Unfortunately, the best colors for solving this problem are all the ones we're not playing. Red has Fling, black has Rite of Consumption, and blue has loads of ways to make a creature unblockable. However, a quick search turned up something I wasn't expecting: Trailblazer.
Back in the early days of Magic, when the color pie hadn't been fully fleshed out, effects ended up in some weird colors. Fortunately for us, one of these oddities put a spell that makes a creature unblockable in green.
Although the ability to make Spike Feeder infinitely large is unique to Sunbond, Archangel of Thune can also be used with the Spike to gain an arbitrarily large amount of life. While Spike Feeder won't grow larger on each iteration, the Archangel will, still leaving you with an enormous creature to win the game with.
Mother of Runes can be used to protect your combo creatures and can even make them harder to block if you don't have Trailblazer in hand. Meanwhile, Eladamri's Call and Idyllic Tutor ensure you can find whatever piece of the combo you're missing.
Day of Judgment may seem odd in a creature-based combo deck, but while you can cast your creatures at any time and win the game, an opponent planning on attacking doesn't have that luxury. Against a creature deck, you can wait to cast your combo pieces until after you've dealt with the majority of your opponent's threats.
Path to Exile and Oblivion Ring help deal with any other problems you might encounter, and the latter can also be searched up with Idyllic Tutor, making it more likely you have an answer available to whatever threat you're facing.
Cards and Counters
Our two competitors have assembled in the arena, and the first-round bell is about to ring. Will the Feeder get lost in a labyrinthine puzzle box, or will the Spirit find itself impaled on a giant Spike? Let's go find out.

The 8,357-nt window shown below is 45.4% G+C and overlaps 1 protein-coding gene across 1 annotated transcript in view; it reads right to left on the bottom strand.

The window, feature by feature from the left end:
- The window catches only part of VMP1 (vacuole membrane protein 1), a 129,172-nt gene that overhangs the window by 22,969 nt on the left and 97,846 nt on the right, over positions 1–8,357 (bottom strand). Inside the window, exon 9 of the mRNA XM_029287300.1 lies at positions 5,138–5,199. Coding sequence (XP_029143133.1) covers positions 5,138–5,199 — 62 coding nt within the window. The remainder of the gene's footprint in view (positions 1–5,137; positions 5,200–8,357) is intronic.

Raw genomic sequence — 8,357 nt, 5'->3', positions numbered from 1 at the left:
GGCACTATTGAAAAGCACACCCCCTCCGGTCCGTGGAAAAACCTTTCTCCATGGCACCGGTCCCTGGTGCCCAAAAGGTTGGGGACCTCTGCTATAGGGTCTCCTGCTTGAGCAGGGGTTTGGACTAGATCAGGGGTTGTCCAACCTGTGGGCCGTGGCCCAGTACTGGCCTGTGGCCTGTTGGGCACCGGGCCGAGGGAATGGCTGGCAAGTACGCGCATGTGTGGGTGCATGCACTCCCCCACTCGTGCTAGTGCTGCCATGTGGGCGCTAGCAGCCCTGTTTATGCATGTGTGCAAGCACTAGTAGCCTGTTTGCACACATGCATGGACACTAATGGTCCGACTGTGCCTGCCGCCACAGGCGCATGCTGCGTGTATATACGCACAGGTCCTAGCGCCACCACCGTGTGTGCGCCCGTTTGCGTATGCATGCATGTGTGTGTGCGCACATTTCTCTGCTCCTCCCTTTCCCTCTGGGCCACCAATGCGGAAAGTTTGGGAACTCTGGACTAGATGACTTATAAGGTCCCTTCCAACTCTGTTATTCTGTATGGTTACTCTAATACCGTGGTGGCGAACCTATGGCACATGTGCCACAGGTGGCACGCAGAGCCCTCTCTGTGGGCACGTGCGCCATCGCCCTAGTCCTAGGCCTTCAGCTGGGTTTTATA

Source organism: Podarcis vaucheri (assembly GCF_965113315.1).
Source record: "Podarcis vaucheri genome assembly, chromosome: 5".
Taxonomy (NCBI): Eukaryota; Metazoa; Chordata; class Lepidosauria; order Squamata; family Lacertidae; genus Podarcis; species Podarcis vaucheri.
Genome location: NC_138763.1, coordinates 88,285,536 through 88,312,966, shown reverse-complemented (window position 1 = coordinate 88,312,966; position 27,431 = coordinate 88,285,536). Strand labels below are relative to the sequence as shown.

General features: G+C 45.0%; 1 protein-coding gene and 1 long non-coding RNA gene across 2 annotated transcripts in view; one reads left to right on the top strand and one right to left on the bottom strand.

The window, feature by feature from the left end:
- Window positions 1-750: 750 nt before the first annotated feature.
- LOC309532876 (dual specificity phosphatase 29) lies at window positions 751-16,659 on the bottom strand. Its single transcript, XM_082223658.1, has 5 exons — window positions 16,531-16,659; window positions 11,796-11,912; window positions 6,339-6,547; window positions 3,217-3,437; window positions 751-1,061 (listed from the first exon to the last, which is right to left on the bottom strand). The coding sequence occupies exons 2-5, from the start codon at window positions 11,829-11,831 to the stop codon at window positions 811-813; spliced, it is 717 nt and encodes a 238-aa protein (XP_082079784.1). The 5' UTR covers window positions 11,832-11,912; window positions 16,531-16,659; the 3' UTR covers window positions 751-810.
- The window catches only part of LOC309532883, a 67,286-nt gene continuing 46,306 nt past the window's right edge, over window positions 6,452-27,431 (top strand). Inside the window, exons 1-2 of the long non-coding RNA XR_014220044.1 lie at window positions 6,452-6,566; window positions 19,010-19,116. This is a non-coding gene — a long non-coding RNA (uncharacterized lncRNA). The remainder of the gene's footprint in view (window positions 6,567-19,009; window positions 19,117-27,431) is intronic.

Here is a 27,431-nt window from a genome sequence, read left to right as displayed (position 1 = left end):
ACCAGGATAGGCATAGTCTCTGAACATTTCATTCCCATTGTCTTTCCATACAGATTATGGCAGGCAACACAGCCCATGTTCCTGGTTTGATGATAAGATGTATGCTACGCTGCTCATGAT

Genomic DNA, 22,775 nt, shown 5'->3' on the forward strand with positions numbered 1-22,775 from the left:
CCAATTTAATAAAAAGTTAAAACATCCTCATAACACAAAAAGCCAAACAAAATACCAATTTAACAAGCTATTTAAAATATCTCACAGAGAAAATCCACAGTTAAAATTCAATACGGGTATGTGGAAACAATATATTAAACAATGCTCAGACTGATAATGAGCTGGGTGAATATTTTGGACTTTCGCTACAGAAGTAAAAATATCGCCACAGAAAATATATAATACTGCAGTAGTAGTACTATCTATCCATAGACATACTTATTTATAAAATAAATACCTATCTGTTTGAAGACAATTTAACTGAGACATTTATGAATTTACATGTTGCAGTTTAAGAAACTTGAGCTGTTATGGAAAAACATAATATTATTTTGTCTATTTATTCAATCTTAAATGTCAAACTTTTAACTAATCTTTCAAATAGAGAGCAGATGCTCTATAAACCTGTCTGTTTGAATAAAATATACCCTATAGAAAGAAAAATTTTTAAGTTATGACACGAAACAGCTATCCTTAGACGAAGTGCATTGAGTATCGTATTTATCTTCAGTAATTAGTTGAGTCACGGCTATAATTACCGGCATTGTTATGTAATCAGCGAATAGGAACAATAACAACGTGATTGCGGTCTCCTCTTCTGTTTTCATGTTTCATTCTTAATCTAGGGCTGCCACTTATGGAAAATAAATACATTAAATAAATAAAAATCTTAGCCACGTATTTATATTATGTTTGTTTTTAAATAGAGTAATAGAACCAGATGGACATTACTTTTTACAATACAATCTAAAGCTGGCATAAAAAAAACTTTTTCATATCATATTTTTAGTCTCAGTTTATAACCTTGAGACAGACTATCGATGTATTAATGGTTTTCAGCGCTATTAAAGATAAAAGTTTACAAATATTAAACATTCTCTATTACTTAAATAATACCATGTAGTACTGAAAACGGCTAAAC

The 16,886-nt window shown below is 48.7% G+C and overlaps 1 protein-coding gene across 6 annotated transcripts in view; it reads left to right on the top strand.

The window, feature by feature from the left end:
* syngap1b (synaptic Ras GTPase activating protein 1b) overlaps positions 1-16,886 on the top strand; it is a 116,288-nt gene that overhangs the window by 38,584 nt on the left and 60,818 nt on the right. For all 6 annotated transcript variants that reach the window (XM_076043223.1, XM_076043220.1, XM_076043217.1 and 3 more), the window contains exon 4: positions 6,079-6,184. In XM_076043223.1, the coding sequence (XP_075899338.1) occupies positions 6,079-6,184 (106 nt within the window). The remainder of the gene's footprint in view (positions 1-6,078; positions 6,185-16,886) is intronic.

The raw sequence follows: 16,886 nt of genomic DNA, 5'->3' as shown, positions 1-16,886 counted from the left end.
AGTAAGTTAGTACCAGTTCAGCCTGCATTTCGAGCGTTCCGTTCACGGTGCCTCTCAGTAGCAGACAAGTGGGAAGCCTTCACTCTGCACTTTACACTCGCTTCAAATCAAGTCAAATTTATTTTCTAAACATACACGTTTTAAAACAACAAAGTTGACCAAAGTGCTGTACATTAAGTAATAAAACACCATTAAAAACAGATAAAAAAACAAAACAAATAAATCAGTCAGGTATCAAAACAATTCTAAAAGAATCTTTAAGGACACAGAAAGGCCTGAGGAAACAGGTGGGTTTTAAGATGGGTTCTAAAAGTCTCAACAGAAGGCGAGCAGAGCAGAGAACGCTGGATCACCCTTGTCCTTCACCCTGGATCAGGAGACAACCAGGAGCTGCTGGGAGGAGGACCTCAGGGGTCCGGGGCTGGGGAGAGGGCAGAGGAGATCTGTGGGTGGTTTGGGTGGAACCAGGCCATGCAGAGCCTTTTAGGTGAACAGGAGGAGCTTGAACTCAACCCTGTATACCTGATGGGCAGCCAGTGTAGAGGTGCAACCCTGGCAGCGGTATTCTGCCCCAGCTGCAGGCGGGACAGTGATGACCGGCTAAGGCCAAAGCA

Mean-Spirited started things off with a land, and Deadly Spikes paid 2 life for Temple Garden to cast Birds of Paradise before passing the turn. Mean-Spirited cast Impulse, getting Notion Thief, and Deadly Spikes simply played a land before ending the turn.
Mean-Spirited cast Spirit of the Labyrinth and passed the turn. Deadly Spikes played another land and passed back. The Spirit attacked for 3, dropping Deadly Spikes to 15. During Deadly Spike's draw step, Mean-Spirited cast Wheel and Deal, emptying Deadly Spike's hand. Deadly Spikes ended the turn. Mean-Spirited attacked for 3 again, then cast Anvil of Bogardan and passed the turn.
Deadly Spikes failed to find a Path to Exile, and after casting Notion Thief to assist with the beatdown, Mean-Spirited quickly won the game.
Both sides played lands for two turns, then Deadly Spikes cast Spike Feeder. Mean-Spirited countered it with Mana Leak, then cast Spirit of the Labyrinth. Deadly Spikes killed the Spirit with Day of Judgment and passed the turn. Mean-Spirited played a land and passed back.
Deadly Spikes cast Archangel of Thune and ended the turn. Mean-Spirited cast Notion Thief during the end step, then untapped and cast Fabricate for Teferi's Puzzle Box. Deadly Spikes attacked for 3 with Archangel of Thune, then cast another Day of Judgment to destroy Notion Thief.
Mean-Spirited cast Impulse, finding Spirit of the Labyrinth and casting it. Deadly Spikes got rid of the Spirit with Path to Exile, then cast Idyllic Tutor to get Oblivion Ring and passed the turn. Mean-Spirited cast another Impulse, this time finding Notion Thief. Deadly Spikes had no play, and Notion Thief flashed in during the end step.
Mean-Spirited cast Teferi's Puzzle Box and passed the turn. Deadly Spikes lost its hand, and Mean-Spirited drew four cards. Notion Thief was soon joined by a second Thief and Venser, the Sojourner, and Deadly Spikes was killed a few turns later.
Commune with the Players
I haven't received many submissions yet for my latest solicitation, so the doors are going to stay open for another week. Send me your favorite combo-licious Born of the Gods card through twitter or email via the links below. I'll take a few of the cards with the most votes and use them in a future article. Until then, may you always be in good spirits. See ya!
Mike Cannon signed on to write From the Lab at the end of 2012. An ardent casual player and lover of bizarre synergies, he'll be bringing you a selection of crazy combo decks every Monday.